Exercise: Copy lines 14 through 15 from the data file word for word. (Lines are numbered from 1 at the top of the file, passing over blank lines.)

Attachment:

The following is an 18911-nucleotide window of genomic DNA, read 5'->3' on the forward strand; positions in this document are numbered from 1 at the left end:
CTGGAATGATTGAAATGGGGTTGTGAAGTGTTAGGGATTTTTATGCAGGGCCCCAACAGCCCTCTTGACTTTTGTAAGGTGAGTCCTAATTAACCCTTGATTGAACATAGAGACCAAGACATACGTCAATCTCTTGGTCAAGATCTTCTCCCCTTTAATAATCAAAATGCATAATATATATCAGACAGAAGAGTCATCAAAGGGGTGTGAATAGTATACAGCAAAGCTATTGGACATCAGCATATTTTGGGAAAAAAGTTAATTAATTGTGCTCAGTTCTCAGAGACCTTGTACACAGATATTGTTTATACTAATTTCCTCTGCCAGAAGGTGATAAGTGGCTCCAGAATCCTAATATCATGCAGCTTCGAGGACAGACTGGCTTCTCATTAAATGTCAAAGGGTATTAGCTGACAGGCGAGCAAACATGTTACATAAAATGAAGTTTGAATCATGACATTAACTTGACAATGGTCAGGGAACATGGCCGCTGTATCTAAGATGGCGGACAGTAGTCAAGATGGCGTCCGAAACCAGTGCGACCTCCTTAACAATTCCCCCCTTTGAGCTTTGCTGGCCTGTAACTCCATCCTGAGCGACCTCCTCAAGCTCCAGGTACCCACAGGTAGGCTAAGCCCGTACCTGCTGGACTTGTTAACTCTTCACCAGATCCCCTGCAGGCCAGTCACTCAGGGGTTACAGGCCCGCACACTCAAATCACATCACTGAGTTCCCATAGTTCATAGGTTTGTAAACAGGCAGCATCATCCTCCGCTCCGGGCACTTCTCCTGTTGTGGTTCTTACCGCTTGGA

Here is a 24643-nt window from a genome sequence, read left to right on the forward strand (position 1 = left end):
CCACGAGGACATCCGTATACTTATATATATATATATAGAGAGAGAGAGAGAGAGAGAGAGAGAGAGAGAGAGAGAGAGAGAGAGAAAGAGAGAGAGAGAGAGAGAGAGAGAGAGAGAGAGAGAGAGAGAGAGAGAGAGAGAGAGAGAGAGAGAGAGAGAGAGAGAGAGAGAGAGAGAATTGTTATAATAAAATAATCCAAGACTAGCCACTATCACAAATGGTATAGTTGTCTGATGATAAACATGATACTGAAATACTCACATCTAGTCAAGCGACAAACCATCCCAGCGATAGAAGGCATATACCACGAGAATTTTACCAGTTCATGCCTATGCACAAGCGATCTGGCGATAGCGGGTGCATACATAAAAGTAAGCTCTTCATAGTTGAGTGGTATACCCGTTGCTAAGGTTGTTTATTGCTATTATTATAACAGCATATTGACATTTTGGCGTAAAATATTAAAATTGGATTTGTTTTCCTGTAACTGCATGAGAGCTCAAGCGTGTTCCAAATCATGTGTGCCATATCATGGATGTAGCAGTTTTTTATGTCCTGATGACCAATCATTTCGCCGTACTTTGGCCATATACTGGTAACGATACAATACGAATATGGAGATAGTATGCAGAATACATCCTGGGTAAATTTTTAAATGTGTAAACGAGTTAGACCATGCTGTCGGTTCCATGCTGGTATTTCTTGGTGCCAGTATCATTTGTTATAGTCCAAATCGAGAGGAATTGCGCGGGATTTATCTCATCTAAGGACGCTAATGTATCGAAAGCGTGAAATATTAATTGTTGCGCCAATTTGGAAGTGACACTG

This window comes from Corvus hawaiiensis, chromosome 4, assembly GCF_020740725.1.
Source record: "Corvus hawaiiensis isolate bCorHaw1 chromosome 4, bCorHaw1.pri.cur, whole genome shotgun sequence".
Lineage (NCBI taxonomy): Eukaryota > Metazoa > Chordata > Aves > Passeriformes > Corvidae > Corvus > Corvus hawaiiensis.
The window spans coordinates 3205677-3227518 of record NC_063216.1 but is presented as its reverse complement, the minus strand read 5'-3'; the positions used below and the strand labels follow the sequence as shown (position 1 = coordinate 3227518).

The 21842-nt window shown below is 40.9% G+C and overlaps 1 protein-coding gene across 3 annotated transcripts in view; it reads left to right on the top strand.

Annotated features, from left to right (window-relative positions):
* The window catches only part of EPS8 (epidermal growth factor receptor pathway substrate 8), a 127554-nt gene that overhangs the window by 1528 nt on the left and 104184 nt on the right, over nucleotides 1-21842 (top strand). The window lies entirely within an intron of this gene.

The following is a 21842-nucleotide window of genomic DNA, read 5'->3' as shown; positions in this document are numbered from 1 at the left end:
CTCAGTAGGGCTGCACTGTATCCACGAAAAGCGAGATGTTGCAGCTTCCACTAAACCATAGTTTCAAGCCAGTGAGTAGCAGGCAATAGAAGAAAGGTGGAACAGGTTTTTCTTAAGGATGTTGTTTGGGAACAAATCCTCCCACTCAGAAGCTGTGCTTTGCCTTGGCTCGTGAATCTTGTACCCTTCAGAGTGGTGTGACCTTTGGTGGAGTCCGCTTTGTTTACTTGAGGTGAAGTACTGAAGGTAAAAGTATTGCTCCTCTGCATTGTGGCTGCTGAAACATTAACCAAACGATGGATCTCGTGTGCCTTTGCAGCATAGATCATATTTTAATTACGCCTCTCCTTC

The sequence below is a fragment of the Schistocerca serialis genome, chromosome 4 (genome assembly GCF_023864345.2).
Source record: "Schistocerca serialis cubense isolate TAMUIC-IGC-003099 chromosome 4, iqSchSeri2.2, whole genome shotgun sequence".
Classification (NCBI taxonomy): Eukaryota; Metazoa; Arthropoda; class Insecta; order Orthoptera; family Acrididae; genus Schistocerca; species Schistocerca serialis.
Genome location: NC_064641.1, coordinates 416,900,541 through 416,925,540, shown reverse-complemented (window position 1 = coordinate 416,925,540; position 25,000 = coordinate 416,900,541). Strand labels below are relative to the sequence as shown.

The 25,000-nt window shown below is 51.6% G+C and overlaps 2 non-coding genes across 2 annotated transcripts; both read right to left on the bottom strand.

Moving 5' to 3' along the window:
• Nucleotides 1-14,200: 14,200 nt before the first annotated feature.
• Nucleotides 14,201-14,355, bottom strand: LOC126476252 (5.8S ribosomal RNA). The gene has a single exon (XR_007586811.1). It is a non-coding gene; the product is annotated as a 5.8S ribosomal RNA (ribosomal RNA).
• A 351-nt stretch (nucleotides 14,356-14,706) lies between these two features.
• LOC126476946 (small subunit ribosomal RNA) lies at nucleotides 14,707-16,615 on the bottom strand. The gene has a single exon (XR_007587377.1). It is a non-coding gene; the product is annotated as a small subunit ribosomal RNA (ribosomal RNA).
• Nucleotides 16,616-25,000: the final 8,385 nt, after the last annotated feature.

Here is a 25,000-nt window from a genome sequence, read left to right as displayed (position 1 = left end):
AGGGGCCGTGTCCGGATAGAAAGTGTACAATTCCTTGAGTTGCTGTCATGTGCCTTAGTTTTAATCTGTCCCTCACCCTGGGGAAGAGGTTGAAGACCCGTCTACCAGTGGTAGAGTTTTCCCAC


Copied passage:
The sequence below is a fragment of the Schistocerca serialis genome, chromosome 4 (genome assembly GCF_023864345.2).
Source record: "Schistocerca serialis cubense isolate TAMUIC-IGC-003099 chromosome 4, iqSchSeri2.2, whole genome shotgun sequence".